REAL TALK: Nope. Not a cure. Only a prevention. You can get the vaccine if you have the infection, or if your epithelial cells (the ones that get infected by the virus) already show changes that are pre-cancerous, and it won’t make it worse. But it won’t treat what you have. It will just help prevent new infection.
NUMBER 4: The HPV vaccine will infect me with the virus or give me cancer.
REAL TALK: No, simply put. I know it can seem that way since you are getting injected with a tiny piece of the virus. But the very cool thing is about vaccines, is the part you get injected with is the outside of the virus so that your body can rev up its immune response and crank out antibodies to SEEK AND DESTROY it later if you get exposed to the whole virus the Usual Way (skin to skin contact through sexual activity). The inside of the virus has the genetic material that causes invasion of those epithelial cells on your cervix, penis, anus, mouth, etc. When those cells are invaded, the virus kind of takes over and makes those cells multiply in an abnormal way leading to cancer or warts.
NUMBER 3: I am not having sex so I don’t need it.
REAL TALK: Well, this is the PERFECT time! The idea is to get yourself immune before you get yourself exposed to HPV so that your body can SEEK and DESTROY the virus before it in turn attacks and takes over your epithelial cells. That is why the recommended ages for vaccination are 9 – 11 for boys and girls. You can get it later. You can catch up. But getting it before your start sexual activity gets that all taken care of for you later. Still need condoms etc when you DO become active. But nothing is 100% at preventing STDs, so you need the vaccine too.
NUMBER 2: Getting the HPV vaccine is going to make me take all sorts of sexual risks, and start sexual activity earlier.
REAL TALK: This is simply not true. A lot of adults worry about this one. There are a lot of reasons young people take sexual risks, but feeling liberated by getting a vaccine is not one of them. In fact, you were too young to remember this, but you probably had the Hepatitis B vaccine when you were a baby. You know how you get Hep B? Usually through sexual activity or exchange of blood (like through sex or sharing needles, or other exposures to blood.) Now, did that vaccine years back make you run out and have sex and use IV drugs? Another way to think about it. let’s use the seatbelt analogy. Does putting on your seatbelt make you drive like a maniac? Most (not all, and that is cool too!) humans are sexual beings so sexual exposure is going to happen for most of you. Preparation is the best prevention.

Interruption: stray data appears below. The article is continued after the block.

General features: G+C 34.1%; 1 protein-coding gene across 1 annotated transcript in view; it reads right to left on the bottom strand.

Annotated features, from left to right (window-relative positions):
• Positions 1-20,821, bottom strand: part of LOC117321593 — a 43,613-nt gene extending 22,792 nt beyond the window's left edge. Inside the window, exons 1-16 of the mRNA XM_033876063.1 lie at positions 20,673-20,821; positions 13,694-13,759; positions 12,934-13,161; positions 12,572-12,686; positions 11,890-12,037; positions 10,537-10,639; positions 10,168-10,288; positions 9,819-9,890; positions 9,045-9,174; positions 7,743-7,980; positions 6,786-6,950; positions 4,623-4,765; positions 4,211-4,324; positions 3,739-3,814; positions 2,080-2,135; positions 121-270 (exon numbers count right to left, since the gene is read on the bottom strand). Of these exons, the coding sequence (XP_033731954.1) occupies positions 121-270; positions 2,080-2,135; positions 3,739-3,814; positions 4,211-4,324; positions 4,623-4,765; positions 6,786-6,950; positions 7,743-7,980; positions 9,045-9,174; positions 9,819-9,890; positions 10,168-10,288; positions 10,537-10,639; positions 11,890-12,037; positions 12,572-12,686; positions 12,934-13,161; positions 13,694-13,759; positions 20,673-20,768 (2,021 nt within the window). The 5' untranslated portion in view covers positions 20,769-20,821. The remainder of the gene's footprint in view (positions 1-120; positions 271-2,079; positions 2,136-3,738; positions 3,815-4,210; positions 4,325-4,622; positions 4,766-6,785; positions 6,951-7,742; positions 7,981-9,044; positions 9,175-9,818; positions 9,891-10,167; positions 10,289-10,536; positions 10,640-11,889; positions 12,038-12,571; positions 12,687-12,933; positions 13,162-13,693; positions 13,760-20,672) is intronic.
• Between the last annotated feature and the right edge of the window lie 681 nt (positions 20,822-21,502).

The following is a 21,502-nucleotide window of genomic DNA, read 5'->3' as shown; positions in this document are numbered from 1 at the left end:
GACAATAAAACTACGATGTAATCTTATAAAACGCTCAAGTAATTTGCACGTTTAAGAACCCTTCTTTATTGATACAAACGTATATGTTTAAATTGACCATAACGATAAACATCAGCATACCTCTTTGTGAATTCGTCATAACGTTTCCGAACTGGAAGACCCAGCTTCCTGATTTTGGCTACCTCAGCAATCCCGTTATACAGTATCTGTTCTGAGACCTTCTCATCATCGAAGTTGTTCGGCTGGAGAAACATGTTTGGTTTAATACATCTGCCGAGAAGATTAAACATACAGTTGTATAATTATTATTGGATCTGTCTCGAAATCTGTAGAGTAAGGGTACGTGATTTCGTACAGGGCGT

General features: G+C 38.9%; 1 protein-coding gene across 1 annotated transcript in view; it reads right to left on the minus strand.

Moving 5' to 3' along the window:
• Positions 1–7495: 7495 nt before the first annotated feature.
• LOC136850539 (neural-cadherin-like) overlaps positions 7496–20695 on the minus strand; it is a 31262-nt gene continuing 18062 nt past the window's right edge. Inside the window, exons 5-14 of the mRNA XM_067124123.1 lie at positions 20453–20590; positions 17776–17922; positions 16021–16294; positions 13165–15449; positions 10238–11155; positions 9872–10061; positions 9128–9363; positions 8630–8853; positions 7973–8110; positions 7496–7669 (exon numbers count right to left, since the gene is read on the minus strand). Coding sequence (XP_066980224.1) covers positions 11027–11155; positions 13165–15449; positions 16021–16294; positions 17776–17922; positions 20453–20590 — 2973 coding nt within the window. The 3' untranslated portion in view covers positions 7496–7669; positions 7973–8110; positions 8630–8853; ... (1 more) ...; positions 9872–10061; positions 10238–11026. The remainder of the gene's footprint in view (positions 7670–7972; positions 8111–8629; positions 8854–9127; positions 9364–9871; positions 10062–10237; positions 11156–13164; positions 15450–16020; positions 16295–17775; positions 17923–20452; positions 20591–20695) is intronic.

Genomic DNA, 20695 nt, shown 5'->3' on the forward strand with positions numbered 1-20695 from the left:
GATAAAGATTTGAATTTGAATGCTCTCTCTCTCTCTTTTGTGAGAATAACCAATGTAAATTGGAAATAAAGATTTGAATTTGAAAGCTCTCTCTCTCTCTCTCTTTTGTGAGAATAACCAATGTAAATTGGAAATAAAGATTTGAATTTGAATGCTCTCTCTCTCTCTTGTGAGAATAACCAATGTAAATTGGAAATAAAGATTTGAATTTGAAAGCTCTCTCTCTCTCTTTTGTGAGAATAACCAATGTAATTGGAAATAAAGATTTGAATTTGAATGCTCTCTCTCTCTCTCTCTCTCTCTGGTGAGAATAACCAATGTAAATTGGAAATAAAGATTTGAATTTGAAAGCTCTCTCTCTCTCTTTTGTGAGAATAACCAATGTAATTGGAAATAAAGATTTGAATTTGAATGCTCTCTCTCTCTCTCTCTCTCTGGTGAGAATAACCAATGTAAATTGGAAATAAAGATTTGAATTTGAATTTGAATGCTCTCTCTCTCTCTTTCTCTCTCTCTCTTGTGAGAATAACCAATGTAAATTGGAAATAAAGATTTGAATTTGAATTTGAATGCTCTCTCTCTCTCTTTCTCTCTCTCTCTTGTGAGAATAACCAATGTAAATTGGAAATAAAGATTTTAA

NUMBER 1: Only “other” people get STDs. I am monogamous. And I will only have a single sexual partner. So I don’t need to worry about STDs.
REAL TALK: I think this is the worst part that people think about all STDs including HPV. That only “dirty” people get them, or “other people” or less selective people or some other way of looking down on people with STDs. And then when people like yourselves DO get an STD, you are shocked and upset and feel dirty and inferior. Here is the deal about STDs including HPV: They are common. They have been since the beginning of time. Nearly 100% of sexually active people will get exposed to an STD over the course of their sexual life. And even if you are monogamous, your relationship may end, and you may fall in love again and have an intimate relationship with someone else later in your life. And that person may have done the same. And when you sleep with someone, you are “sleeping” with all the other people that person has slept with.
You don’t know what the future holds. So you protect yourself now. Vaccinate. Then you protect yourself later. Condoms etc.
And most importantly – when you think you are ready for sex with someone, I always say, if you cannot talk about sexual history with that person, and ask about STDs, then you are not ready to have sex together. Not an easy talk, true, but an important one, and a good measure of if you are “There” yet in your relationship.
- HPV vaccine: 3 shots over 6 months.
- Get them all.
- Lifetime of protection: Priceless.